This summer 250 veterans from across the country are putting an end to #summerdaze and reporting for duty with The Mission Continues to kick-off our first ever Summer Service Slam!
We’re hosting eight events in all five regions coast to coast. This July, for three consecutive weekends veterans will deploy to cities within their regions for a weekend of impact, personal growth and camaraderie. Our goal for these veterans is to leave the weekend with new skills, motivation and an expanded network of civic leaders to continue their mission of service at home.
A burning desire to serve others bonds all veterans – across generations, geographies, and demographics. That desire rests in the heart of The Mission Continues. I have been uniquely privileged to see that desire – your desire – in action over the last seven years. And I am humbled by what you have been able to achieve.
In recent months, I have been saddened and frustrated that the unacceptable decisions and actions of our founder, former Missouri Governor Eric Greitens, have unfairly cast a shadow over that desire, and the significant impact we’ve had.
I recognize that the last 6 months have likely also saddened and frustrated you too. As our frontline leaders, you have likely had to help others make sense of this situation. You may have faced unwelcome scrutiny from the community, from your team members and partners, and even from the media. I’m sure it was uncomfortable, stressful, or disheartening.
Regardless of someone’s history with The Mission Continues, we do not stand by actions that violate the core values we all strive to embody. And as uncomfortable as it may be, we must not fail to pronounce that.
I want to make this clear to you: the actions of one individual will never detract from our achievements. Communities across the country are stronger because of your sweat and grit. No one can take that away from us.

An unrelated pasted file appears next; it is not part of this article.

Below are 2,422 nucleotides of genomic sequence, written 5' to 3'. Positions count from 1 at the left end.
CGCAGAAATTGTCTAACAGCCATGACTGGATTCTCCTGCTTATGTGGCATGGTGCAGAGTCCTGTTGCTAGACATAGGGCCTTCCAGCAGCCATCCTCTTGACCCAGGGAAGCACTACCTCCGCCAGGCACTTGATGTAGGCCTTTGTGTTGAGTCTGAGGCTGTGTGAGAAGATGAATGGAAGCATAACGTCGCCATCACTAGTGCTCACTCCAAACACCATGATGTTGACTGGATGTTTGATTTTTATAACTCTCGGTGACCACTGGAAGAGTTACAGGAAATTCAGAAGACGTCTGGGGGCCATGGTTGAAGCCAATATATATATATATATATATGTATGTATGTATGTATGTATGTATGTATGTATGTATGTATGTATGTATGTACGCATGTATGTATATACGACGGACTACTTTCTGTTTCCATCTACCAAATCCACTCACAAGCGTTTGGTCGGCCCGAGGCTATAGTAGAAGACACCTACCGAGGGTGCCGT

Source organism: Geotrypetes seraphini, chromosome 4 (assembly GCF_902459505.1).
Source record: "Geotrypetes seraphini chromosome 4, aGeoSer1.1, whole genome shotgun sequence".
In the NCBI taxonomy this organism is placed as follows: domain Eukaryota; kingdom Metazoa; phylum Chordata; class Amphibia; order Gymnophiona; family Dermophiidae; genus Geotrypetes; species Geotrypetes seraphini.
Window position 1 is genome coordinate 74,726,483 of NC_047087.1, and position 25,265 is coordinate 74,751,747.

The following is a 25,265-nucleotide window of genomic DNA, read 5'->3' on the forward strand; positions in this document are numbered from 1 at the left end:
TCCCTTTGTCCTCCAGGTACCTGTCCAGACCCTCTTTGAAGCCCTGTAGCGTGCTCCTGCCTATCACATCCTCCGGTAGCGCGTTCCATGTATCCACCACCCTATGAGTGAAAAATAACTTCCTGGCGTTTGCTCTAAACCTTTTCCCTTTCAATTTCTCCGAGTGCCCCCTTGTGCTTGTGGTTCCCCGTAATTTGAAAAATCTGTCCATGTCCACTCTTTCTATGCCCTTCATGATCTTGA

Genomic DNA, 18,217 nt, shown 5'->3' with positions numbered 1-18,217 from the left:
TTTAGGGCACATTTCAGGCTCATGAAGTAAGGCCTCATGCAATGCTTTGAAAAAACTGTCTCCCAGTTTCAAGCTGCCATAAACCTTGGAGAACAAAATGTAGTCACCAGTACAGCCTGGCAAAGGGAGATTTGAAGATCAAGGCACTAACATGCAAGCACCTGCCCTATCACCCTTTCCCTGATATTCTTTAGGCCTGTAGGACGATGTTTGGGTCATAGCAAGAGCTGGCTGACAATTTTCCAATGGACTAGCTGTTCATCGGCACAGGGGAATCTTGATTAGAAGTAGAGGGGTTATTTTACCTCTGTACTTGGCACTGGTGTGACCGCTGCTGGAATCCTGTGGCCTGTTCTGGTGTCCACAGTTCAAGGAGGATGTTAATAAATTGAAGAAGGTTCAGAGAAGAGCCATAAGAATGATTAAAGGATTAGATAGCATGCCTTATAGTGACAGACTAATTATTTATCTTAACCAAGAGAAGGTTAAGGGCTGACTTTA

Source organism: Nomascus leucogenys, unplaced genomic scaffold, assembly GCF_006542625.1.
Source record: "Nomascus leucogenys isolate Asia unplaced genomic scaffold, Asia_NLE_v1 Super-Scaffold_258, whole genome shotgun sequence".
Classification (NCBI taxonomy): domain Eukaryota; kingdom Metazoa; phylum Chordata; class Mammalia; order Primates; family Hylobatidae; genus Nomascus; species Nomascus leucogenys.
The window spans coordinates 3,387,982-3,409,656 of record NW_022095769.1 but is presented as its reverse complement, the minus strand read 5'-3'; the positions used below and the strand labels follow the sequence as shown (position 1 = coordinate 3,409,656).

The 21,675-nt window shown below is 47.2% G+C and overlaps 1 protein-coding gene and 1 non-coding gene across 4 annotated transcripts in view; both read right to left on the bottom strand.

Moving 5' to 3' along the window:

I cannot adequately convey my gratitude for your steadfast leadership during this time. In the face of adversity, you did what we perhaps do best: continue the mission. You had to…because veterans’ desire to grow, connect, and serve has not waned over the last 6 months. And the problems we address in communities have certainly not gone away.
To our platoon leadership: Thank you for leading in your city—encouraging other veterans to mobilize, organize, and participate in your service projects to benefit your community.
To our fellows: Thank you for your enduring focus on your volunteer service, and your dedication to growing through serving.
To our volunteers: Thank you for continuing to show up en masse – for working hard and for committing yourself to improving our local communities.
To all: Your efforts have not gone unnoticed. You are The Mission Continues.
When you look at our ongoing operations across the country, you see that we are stronger than ever. And I look forward to finishing 2018 with historic levels of impact, and an unabated desire for more.
July 5, 2018 Shannon Thompson, Platoon Leadership Team
There’s this saying my father, a US Navy veteran, said to me as a child: “A comfort zone is a beautiful place, but nothing ever grows there.” I live by this saying. It’s what motivated me to enlist in the military at the age of 17 to earn a college education, and it’s what inspired me to see what else I was capable of after completing 12 years as an airman.
It’s what inspired me to serve again with The Mission Continues.
My transition into civilian life catapulted me into a world that didn’t understand my military career. My new civilian job didn’t challenge me at all, and I didn’t have anything outside of my routine. It all felt so mundane.